“Noah was born on his due date. I went into labour the night before; it was a slow start with an hour between contractions. The midwives told me it was normal, especially considering I had never experienced spontaneous labour. The next afternoon I arrived at the hospital and after an internal examination, they told me there wasn’t much happening and that I could go home but I requested to stay. I laboured for twelve hours before I asked for an epidural and then I had a five-hour nap. My midwife, Lynne who I adored, told me I was 10cm and she told me it was time to push him out and I just burst into tears from joy, that I was going to get my VBAC. I couldn’t feel anything but I pushed for an hour and a half and his little hand was next to his face for four minutes, between worlds, before his body was born. It was so lovely knowing that we weren’t going to be separated, that he was on my chest and could just stay there. He fed immediately and our breastfeeding journey was so easy.
“Culturally, I feel a shift is happening in Australia. I did worry that my postpartum experience would be considered a weird Chinese superstition but it’s since been embraced with many birth and postpartum workers dedicated to educating pregnant women about its importance and relevance. My mother gets giggles when I explain to her how often people want to know what she’s done for me in my postpartum days. She’s both embarrassed (that anyone even thinks it’s worth mentioning) and excited to know that more women will be held in their vulnerable time. We are both in awe of how much women actually want this. It feels like the reception has been so accepting.
“We fell pregnant on the first go with Remy and of course everyone thought we were trying for a girl which is so odd, people presuming we would be lost without a daughter. I’d always had a vision of having three sons. I vomited a lot more in Remy’s pregnancy, right up till 19 weeks.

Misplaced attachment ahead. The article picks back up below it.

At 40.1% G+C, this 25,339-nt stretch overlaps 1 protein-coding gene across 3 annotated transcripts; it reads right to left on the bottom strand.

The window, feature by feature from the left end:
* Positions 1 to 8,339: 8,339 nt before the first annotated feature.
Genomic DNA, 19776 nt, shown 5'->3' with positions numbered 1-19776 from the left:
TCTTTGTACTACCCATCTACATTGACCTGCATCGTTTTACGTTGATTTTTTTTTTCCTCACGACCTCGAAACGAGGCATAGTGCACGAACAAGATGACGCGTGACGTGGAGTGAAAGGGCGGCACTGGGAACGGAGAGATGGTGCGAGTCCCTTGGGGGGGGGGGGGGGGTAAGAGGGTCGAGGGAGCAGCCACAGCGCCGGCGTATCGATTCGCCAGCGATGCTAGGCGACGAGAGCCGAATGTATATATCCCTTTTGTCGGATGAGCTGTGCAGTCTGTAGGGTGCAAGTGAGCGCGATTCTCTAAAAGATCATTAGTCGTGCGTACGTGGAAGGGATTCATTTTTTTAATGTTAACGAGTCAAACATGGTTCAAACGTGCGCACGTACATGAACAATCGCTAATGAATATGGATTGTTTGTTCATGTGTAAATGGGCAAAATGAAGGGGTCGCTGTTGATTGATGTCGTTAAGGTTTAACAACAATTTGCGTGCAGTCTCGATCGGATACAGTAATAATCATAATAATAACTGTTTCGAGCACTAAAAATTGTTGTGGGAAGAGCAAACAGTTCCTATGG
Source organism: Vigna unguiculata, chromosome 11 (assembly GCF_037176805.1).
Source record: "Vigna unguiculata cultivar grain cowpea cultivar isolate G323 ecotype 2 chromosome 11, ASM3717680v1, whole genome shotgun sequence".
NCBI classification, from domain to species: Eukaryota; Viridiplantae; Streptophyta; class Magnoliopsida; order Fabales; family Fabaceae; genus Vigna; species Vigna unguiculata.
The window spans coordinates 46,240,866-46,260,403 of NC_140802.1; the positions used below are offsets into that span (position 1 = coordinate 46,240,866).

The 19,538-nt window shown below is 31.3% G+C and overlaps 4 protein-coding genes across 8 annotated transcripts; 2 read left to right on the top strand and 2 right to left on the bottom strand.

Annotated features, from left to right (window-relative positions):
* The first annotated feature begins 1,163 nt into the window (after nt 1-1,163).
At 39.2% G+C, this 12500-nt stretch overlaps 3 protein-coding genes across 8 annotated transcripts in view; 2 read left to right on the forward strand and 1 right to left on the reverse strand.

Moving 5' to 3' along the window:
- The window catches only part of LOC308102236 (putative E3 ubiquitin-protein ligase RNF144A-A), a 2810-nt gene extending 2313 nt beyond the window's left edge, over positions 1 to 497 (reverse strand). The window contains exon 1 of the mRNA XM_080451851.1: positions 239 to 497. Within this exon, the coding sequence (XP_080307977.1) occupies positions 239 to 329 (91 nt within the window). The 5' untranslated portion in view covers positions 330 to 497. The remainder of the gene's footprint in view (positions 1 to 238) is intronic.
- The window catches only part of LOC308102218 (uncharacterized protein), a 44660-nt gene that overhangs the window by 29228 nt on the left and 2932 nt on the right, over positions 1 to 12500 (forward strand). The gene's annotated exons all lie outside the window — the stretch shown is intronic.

“We were living on the Gold Coast so I saw my GP and I booked into Gold Coast University Hospital and I was assigned to Annaleise who is known as a VBAC warrior. She just got me and she understood exactly what I wanted and what I was comfortable with and we were on the same level with parenting. I saw her the whole time, it was the first time I’d experienced continuity of care. I didn’t realise how important it was until I had it.
“A few days before my due date my waters broke while I was in bed. I could hear and feel the pop and it was the craziest feeling; there was water everywhere and we were just laughing. I rang the hospital and because I had a caesarean previously they told me it was hospital protocol to go in for monitoring. I was disappointed because I wanted some time at home. I wasn’t contracting so I pottered around at home, got my esky for my placenta and drove there and arrived just before midnight. We were watching Netflix and I felt my first contraction and five minutes later I had one that took all of my attention. Thirty minutes later I asked Luke to get the midwife and they moved us to the birth suite and I was leaning over the bed and they were coming in hard and fast. I looked up and saw her turn on the lights for the baby bed and she put a towel on the floor. I had asked for no vaginal examinations in my birth plan and my midwife knew that. I had no plans for an epidural-free birth but I just couldn’t believe it was happening.
“She asked me to get on the bed because I had a cervical lip and my midwife needed to move it. I started pushing and it got to the stage where I could feel him come out and slide back in and it was so defeating. I birthed him at 2am; it was so fast and my most amazing birth experience. Birth or life experience, it was the most amazing thing I’d ever done. It was such a great way to close my chapter of having babies.”
Vaginal birth after caesarean (VBAC), Traditional Chinese confinement, Three births, Emergency caesarean